Artifacts of past records remain, no doubt, particularly on tracks such as the album’s opener “Front Towards Enemy” with its muscular riffs and twin guitar solo, or the crushing middle section of “Seasons”, but elsewhere the album is a glorious grab-bag of unexpected and peculiar delights.  “I’m Already Gone” features–hands down–one of the best melodies Baroness has ever written,  bathed in lush yet cacophonous instrumentation, while “Borderlines” gives ample room for the band to explore their psychedelic tendencies. And I’m not even going to try and describe “Tourniquet” other than to say it’s fucking glorious.  Pardon my crass, reductive language, but that’s just honestly how I feel about it.

But let’s go back to the topic of instrumentation for a moment.  Gold & Grey is really the first album from Baroness where it very much feels like their sound isn’t beholden to the notion of being guitar dominant, but not at the expense of having awesome guitar parts–if that makes any sense at all.  Gold & Grey has the riffs–they are plentiful, and they satisfy–but the undeniable star of the show in my mind is the rhythm section consisting of drummer Sebastian Thomson and bassist/keyboardist Nick Jost. These two are absolutely unhinged on Gold & Grey, and Baizley was wise to indulge their creative energy because it feels like their confidence as contributors is the primary reason this album sounds the way it does.  They sounded good on Purple–great even–but nothing I heard on that album prepared me for the kind of awesome shit they drop all over Gold & Grey. Gleason, for her part, is clearly a capable guitarist–having demonstrated her chops on numerous live dates prior to the album’s release–and while it’s impossible to know which guitar parts she plays on which songs, Gold & Grey exudes a textural depth that no other album in their discography even remotely approaches, which I highly doubt is a coincidence.  And there’s no way you could come away from a listen to tracks like “I’d Do Anything” or “Cold Blooded Angels” without feeling like Gleason is, and will be, an integral part of the next-gen Baroness sound.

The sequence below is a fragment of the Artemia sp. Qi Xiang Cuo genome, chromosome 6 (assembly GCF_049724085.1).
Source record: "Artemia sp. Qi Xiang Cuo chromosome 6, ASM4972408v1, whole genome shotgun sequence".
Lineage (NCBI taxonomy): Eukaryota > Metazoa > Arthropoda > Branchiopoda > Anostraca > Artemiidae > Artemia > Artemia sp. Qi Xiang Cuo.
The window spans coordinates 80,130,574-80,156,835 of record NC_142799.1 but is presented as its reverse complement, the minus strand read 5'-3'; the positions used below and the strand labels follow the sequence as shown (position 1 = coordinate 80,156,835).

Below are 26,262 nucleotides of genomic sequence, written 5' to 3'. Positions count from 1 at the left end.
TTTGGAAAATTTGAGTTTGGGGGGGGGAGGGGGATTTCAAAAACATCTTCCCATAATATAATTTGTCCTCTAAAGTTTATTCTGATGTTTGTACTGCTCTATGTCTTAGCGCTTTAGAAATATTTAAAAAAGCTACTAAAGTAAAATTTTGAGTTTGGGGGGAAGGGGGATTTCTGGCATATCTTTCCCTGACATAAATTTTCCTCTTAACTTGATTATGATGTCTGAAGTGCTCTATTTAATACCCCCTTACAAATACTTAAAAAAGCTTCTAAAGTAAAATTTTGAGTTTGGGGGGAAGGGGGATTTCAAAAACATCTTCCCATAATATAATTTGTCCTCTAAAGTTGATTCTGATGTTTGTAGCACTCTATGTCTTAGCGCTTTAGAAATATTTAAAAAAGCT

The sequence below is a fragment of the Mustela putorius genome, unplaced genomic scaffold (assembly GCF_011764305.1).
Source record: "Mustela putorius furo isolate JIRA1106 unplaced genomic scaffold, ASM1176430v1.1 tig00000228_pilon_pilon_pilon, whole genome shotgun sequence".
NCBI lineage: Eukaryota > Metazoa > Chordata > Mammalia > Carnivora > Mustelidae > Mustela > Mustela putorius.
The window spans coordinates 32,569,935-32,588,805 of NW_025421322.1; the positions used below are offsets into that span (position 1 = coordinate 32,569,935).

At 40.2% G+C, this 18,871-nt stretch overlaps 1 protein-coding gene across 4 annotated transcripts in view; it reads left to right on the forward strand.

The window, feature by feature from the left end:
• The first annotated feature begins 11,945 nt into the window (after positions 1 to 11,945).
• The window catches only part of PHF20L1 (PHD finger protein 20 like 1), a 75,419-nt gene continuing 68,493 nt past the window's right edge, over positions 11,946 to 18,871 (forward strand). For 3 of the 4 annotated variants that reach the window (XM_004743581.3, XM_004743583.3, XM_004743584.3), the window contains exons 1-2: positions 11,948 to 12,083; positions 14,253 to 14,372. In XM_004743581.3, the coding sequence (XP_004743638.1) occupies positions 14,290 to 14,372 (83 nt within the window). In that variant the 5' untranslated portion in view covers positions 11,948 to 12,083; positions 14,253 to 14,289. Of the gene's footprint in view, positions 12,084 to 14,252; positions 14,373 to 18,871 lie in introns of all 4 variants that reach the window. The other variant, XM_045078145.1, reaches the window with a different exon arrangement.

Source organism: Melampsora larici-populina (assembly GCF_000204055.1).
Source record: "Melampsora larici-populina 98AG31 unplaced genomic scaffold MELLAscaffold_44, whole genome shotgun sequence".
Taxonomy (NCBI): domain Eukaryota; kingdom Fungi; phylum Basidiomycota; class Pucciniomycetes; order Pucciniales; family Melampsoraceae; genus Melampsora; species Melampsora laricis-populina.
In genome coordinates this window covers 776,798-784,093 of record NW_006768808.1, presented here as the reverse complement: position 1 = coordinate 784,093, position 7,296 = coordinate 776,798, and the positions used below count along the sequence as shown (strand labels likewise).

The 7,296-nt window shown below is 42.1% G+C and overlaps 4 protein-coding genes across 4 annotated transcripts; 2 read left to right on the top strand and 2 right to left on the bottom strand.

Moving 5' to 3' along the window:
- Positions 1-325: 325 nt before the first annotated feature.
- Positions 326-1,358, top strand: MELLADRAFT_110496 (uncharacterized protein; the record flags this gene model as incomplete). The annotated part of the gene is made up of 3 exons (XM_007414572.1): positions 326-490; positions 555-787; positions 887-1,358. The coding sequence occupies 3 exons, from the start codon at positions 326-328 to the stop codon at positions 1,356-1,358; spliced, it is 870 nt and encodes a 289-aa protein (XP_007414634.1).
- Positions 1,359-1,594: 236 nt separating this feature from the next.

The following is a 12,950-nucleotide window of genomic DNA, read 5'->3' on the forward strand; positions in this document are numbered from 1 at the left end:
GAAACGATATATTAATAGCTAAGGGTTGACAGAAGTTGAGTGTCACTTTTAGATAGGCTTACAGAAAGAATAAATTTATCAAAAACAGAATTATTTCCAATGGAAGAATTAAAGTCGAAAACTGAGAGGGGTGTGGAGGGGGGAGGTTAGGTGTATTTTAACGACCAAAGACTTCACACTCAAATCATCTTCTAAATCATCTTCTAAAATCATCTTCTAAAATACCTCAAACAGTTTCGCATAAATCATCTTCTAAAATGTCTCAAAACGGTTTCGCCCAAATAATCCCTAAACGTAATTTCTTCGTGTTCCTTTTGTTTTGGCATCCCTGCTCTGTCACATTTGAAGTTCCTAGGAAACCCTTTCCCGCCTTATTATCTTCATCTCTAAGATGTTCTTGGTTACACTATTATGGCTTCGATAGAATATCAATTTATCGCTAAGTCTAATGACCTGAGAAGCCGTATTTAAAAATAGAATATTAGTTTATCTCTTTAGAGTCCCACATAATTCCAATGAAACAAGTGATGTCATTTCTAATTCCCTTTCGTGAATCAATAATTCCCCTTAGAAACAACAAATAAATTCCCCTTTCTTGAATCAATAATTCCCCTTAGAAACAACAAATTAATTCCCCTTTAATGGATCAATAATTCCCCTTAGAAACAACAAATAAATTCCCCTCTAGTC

There’s not really anything left for me to say here other than to declare that it is firmly my opinion that Gold & Grey is a stunning work of art and the crown jewel in the Baroness catalogue to this point.  I realize that’s saying a lot for a band whose body of work would rank very high amongst their peers even if they’d never made this record, but I believe it to be true. Red & Blue will always be untouchable in ways that are wholly unique to that period of time for the band, and I’ll always cherish the exploratory turns they took on Yellow & Green followed by the cathartic triumph of Purple.  But Gold & Grey is simply in a league of its own. It feels like an amalgamation of everything that brought them here, but also a fearless leap forward into unexplored sonic realms. And at a point in their lifespan when lesser bands would have already passed their creative peak, Baroness sound like they still have a hell of a lot left to say.